If you've ever tried to seriously dig into the balance sheets of any of the nation's largest banks, chances are, you wound up more than a little bit puzzled about what their real asset values are. Line items covering things like derivatives portfolios, collateralized debt obligations, and other Wall Street jargon are obfuscating multibillion-dollar portions of those trillion-dollar balance sheets.

We've looked too, and in most cases, we don't have a clue what those numbers truly represent. That's why Gaby Lapera and Tim Hanson recommend finding banks where simplicity and personal responsibility still rule the day. In this segment from the Motley Fool's Industry Focus: Financials podcast, they explain how smaller banks operate with more skin in the game, more transparent portfolios, and ultimately, why their management teams can take greater personal responsibility for the bank's success than their megasized competitors.

A transcript follows the video.

This podcast was recorded on March 14, 2016. 

Gaby Lapera: The other thing that I thought was really interesting that you said was [about] knowing what's actually in these portfolios. I recently watched The Big Short, which was maybe the most stressful movie for me of all time, even though I knew how it was going to end. I feel like that's how people in 1996 watched Titanic. That's how it felt watching this movie. One of the things, the collateralized debt obligations ... say that three times fast.

Tim Hanson: CDOs.

Lapera: CDOs. A lot of people have no idea what's actually in them. That was one of the premises of the movie: that these people had these giant portfolios and no one actually knew what was inside any of them.

Hanson: There are so many messed up things about that situation with regards to the financial industry. You had myriad businesses whose jobs were [to be] originators. What does an originator do with a loan? It simply makes the loan, and then sells the responsibility of the loan to somebody else. In many of those cases, the people buying it would pick those loans apart and sell different portions of them. Really, what was left over from a financial-product standpoint bore little to no resemblance to what had been created in the first place. The person creating the loan downstream could not care less about what ended up happening to it upstream. It's a volume play at that point, and that's where you end up getting so many poorly written, underwritten loans.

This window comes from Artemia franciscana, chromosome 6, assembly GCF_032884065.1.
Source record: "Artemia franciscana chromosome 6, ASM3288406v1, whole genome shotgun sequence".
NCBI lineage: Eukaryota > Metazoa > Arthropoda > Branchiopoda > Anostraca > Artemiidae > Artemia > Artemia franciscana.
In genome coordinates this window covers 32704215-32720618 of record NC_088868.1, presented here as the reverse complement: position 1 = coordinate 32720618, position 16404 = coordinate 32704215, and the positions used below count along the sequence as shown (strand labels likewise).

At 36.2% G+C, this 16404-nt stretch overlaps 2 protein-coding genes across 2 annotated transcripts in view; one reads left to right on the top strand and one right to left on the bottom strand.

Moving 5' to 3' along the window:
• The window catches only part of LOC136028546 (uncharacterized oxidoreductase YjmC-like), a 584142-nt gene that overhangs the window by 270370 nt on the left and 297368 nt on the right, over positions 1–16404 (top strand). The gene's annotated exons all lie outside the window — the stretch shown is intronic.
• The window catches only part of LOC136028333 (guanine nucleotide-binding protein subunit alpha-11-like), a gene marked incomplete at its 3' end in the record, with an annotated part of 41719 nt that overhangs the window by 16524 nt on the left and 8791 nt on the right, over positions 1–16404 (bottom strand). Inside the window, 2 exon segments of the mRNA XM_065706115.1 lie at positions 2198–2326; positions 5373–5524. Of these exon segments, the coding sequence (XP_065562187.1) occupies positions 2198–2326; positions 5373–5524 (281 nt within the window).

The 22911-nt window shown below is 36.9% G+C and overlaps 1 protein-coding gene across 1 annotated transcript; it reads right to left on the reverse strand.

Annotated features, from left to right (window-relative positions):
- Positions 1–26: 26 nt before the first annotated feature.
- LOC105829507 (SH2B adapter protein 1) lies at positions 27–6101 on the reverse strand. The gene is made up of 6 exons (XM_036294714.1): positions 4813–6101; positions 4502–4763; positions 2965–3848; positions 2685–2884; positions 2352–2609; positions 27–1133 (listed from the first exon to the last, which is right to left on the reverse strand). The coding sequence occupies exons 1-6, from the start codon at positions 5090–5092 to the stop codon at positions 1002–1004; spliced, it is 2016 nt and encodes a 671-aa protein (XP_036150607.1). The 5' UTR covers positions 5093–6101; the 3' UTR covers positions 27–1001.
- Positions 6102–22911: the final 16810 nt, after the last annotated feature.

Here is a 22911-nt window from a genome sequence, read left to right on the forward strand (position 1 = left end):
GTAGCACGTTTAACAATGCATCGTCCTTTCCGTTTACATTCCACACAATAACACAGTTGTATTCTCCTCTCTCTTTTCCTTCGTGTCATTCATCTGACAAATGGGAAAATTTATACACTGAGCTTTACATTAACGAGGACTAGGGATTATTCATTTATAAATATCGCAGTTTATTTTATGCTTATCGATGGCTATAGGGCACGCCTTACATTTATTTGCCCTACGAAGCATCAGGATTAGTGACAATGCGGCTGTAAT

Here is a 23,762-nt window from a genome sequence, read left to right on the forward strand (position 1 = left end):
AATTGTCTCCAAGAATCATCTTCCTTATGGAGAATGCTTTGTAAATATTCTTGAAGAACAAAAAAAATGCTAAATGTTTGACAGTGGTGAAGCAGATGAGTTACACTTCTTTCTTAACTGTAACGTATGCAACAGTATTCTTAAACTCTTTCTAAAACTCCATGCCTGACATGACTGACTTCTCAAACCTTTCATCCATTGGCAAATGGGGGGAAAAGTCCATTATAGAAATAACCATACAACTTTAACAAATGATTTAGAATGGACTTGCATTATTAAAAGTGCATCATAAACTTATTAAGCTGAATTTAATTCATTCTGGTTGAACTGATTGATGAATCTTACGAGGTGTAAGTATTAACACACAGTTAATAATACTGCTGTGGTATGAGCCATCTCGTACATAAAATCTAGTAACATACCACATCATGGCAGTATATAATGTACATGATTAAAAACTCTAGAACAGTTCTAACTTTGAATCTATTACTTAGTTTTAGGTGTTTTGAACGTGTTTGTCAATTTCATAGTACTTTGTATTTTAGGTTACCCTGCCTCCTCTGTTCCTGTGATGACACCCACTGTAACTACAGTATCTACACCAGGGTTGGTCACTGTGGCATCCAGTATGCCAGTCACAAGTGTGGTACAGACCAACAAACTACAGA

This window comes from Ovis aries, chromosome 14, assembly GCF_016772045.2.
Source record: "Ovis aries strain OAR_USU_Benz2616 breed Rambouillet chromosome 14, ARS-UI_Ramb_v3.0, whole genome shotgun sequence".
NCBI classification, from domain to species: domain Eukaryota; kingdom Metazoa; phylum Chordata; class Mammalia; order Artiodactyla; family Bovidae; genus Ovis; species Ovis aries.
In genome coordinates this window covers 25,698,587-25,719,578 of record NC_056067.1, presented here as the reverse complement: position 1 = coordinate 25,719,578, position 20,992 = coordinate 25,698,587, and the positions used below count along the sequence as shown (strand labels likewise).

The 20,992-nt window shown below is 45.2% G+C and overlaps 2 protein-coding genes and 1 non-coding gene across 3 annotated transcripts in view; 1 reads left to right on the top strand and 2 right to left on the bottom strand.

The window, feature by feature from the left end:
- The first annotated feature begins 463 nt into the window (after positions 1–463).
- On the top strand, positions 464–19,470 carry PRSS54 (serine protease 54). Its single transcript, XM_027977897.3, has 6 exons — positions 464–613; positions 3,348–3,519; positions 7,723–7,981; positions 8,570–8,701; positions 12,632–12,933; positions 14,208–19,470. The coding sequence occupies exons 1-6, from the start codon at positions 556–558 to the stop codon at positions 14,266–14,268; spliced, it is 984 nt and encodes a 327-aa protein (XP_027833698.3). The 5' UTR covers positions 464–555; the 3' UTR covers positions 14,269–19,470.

One of the things about community banks is they are community banks, which means that their lending footprints tend to be in the region or area that they're doing their business. If you want to go back to Burke & Herbert (NASDAQOTH: BHRB) here in Alexandria, the bulk of their business is being done in Northern Virginia with Northern Virginia homeowners, Northern Virginia businesses, so on and so forth. Generally speaking, when they originate a loan, they're much more likely to keep it on their own books. The incentive is there for them to only originate loans that will remain money good for the lifetime of the loan. That level of personal responsibility is something that I think you find in smaller financial institutions that has sort of been lost as financial institutions have become too big to fail, so to speak.

Lapera: That's such a great answer, I'm just so impressed. Thank you so much!